anonyname 7 years, 4 months ago

"Because Islam promises to turn violent." False. There are followers of Islam who are extremely violent, and will kill in the name of their religion. There are followers of Christianity who are/have been violent in the name of their religion as well.

  • The Crusades: hundreds of years of wars because 'my religion is better than your religion.'

  • The Thirty Years War: Most of Europe was at war during the 1600s because 'my flavor of Christianity is better than your flavor of Christianity.' It's estimated the population of Germany dropped from 25 to 50 percent.

  • Europeans colonizing Africa and the Americas: Missionaries sought to indoctrinate the heathens into the "right" religion. Millions upon millions die from the diseases the Europeans brought with them in their quest to spread Christianity.

  • "The Troubles" in Ireland/Northern Ireland: over 3,500 dead because 'my flavor of Christianity is better than your flavor of Christianity.'

  • Since 1993, eight people have been killed in attacks on abortion providers, the most recent of course being the murder of Dr. George Tiller in Wichita - in a (Christian) church, no less.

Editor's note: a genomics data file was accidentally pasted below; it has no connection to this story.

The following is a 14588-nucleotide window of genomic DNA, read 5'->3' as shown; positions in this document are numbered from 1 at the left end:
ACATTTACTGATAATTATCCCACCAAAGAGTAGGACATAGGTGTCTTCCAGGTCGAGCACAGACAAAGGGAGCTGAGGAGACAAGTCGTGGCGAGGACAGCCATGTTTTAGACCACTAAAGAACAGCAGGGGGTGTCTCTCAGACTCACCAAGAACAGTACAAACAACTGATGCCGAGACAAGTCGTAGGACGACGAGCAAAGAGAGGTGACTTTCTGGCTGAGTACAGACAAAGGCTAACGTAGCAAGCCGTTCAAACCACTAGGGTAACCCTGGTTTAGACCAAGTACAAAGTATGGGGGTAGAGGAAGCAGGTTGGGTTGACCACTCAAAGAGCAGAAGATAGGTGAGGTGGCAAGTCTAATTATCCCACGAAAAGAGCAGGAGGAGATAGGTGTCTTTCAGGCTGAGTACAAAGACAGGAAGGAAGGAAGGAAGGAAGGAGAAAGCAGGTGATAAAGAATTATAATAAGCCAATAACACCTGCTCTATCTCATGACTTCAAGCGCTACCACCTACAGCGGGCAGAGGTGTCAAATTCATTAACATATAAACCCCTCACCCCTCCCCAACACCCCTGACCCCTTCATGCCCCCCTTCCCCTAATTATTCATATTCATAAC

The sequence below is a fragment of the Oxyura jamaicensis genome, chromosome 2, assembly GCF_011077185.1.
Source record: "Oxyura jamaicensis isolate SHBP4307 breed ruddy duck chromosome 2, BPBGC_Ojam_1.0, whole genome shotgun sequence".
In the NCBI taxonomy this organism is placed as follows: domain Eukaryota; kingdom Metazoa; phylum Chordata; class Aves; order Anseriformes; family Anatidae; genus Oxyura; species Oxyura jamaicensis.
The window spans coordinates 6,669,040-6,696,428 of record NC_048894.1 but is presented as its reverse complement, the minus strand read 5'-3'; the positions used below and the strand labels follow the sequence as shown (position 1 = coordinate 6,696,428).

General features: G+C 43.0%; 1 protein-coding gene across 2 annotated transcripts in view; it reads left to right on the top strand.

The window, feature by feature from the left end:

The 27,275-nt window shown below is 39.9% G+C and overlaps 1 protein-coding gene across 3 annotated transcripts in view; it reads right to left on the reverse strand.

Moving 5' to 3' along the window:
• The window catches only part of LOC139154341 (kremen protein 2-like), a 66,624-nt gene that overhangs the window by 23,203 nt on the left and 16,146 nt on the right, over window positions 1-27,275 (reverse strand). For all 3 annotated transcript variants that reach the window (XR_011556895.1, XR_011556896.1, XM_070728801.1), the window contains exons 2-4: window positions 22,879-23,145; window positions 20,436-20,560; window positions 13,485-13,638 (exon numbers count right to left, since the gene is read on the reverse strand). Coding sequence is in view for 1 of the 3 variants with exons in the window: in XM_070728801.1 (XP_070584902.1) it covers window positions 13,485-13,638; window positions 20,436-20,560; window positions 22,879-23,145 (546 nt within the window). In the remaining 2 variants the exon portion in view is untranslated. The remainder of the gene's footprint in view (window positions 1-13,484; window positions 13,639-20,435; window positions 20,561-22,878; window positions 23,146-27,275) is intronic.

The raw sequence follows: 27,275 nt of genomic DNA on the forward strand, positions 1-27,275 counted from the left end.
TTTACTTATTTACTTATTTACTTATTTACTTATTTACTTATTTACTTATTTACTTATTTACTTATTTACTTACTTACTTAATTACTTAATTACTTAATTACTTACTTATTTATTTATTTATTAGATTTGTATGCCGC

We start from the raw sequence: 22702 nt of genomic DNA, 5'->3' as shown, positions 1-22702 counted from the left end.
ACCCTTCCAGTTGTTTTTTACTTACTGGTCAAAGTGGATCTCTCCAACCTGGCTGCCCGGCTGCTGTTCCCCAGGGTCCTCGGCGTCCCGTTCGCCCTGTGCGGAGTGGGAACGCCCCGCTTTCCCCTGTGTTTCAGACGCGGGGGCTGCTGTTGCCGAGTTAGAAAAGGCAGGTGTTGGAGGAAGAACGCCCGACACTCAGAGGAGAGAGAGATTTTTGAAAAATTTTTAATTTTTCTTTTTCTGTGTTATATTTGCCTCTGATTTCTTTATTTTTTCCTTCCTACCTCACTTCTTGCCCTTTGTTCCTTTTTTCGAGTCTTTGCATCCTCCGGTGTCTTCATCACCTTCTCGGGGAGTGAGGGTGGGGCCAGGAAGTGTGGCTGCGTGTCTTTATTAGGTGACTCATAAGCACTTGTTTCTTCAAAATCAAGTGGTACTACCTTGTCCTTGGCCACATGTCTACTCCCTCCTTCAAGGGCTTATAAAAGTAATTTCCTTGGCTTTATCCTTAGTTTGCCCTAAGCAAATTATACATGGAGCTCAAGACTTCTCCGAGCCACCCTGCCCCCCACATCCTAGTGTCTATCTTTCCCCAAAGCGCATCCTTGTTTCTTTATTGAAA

Some Muslims are violent, yes. If this means we should instantly be afraid of and persecute every single Muslim, we then must be afraid of and persecute every single person who claims to be Christian, as Christians have proven to be extremely violent in the name of their religion. If you are Christian, shall I assume you are violent? Think about your answer to that, and think about your assumptions of Muslims.

devobrun 7 years, 4 months ago

Jeez, anonyname, you just made my point for me. Islam is just another religion bent upon asserting itself in any way possible. Violence included.

Christians do it, Muslims do it, Catholics, Protestants, Sunni, Shi'ite, and many more sects, religions and on and on and on.

Islam promises to turn violent. Bank on it. My fellow electrical engineers sure are.

We build the stuff that decodes messages, guides drones, scans bodies as they travel........

Because Christians and Jews and Muslims and .........hate each other. And democratic politicians know this better than most. And keeping the wool over the eyes of the general public is the only thing keeping the next conflagration from happening. And if it happens on Obama's watch.....they look bad.